Access to Contractor Information and Information Systems. Following a security incident, contractors will be required to take certain steps to support the incident response. For example, contractors will have to provide the CISA, the Federal Bureau of Investigation (FBI), the Department of Justice (DOJ) and the contracting agency full access to applicable contractor information and information systems, and to contractor personnel. Contractors will also be required to collect and preserve data and information related to the incident for at least 12 months in active storage, followed by six months in active or cold storage.
Software Bills of Materials (SBOM). For any computer software used in the performance of a contract, contractors will be required to develop and maintain a SBOM, which is defined as “a formal record containing the details and supply chain relationships of various components used in building software.” Contractors will be required to update the SBOM if the computer software is updated during contract performance. This requirement applies regardless of whether a security incident occurs.
FAR 52.239–ZZ will be required in all contracts, including those for commercial items and those below the simplified acquisition threshold. Contractors will also be required to flow this clause down to all subcontracts throughout the supply chain that involve information and communications technology (ICT). ICT is broadly defined as information technology and other equipment, systems, technologies or processes, for which the principal function is the creation, manipulation, storage, display, receipt or transmission of electronic data and information, as well as any associated content.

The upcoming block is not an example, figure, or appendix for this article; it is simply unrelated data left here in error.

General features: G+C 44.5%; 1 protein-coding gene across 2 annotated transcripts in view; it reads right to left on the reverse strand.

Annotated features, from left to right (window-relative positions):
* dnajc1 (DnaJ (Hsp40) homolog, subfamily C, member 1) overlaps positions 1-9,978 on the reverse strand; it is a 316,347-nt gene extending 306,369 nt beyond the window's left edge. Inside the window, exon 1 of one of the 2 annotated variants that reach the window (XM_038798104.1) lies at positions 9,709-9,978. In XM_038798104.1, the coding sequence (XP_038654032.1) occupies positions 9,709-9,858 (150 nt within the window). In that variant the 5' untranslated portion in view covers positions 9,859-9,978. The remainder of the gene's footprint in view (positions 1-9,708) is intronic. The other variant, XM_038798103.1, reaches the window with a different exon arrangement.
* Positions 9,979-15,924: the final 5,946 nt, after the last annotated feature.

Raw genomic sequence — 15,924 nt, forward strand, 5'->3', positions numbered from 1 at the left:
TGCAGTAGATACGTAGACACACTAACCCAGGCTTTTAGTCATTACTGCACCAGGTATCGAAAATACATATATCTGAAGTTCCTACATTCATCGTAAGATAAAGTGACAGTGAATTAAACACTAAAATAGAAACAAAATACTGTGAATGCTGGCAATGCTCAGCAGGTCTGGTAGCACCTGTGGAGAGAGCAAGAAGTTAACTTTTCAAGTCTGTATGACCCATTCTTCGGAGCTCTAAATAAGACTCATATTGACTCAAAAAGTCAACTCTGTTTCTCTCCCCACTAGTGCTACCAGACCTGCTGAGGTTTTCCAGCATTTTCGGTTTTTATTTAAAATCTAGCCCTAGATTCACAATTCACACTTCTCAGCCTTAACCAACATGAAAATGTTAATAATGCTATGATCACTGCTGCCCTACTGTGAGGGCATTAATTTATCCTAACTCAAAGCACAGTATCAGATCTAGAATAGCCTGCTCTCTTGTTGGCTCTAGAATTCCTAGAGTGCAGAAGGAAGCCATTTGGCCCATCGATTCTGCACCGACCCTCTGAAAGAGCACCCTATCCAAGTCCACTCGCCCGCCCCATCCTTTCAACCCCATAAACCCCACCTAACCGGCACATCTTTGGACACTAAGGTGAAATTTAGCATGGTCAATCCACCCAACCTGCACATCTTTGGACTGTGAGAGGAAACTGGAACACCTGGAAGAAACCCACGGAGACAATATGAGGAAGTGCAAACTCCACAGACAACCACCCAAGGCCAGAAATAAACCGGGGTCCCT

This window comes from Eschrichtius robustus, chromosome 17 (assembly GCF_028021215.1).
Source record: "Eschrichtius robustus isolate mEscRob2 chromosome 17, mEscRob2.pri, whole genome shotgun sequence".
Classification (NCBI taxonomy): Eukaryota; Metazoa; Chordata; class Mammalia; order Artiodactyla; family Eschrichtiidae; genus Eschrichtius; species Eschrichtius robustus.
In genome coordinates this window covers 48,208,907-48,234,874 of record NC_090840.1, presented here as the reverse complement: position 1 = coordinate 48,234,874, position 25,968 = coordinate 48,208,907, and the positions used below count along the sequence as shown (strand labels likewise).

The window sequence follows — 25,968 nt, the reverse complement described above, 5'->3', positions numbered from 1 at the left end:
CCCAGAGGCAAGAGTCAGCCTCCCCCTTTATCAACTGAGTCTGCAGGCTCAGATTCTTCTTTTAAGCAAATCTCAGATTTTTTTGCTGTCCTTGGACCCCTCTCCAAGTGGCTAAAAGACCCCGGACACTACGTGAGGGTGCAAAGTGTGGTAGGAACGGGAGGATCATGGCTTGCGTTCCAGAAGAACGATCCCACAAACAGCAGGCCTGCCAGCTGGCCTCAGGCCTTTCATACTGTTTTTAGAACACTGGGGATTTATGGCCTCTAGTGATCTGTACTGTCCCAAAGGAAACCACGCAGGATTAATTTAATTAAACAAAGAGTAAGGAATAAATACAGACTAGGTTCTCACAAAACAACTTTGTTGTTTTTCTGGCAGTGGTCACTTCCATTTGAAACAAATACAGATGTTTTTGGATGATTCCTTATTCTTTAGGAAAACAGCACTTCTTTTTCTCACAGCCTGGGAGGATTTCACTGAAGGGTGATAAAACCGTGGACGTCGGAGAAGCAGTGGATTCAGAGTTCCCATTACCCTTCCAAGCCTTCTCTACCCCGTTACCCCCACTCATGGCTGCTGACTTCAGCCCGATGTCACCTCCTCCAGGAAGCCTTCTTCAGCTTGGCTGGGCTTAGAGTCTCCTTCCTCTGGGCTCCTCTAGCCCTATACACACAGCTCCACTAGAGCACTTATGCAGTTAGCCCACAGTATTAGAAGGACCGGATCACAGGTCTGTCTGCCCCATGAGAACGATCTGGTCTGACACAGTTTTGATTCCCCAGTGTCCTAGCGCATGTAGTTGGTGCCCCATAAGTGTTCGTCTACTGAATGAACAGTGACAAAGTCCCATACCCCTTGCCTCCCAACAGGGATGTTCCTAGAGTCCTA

FAR 2021-019, Standardizing Cybersecurity Requirements for Unclassified Federal Information Systems
The second proposed rule aims to standardize cybersecurity policies, procedures and contractual requirements for contractors that develop, implement, operate or maintain an unclassified federal information system (FIS). An FIS is defined as an information system used or operated by an agency, contractor of an agency or another organization, on behalf of an agency.
This proposed rule creates two new FAR clauses—one that applies to non-cloud FIS, FAR 52.239-YY, Federal Information Systems Using Non-Cloud Computing Services, and one that applies to cloud-based FIS, FAR 52.239-XX, Federal Information Systems Using Cloud Computing Services—which are summarized below:
FAR 52.239-YY, Federal Information Systems Using Non-Cloud Computing Services
- Agencies will: (1) use Federal Information Processing Standard (FIPS) Publication 199 to categorize the FIS based on its impact analysis of the information processed, stored or transmitted by the system; (2) set the necessary security and privacy controls for the FIS in the contract; and (3) address multifactor authentication, administrative accounts, consent banners, IoT device controls and assessment requirements.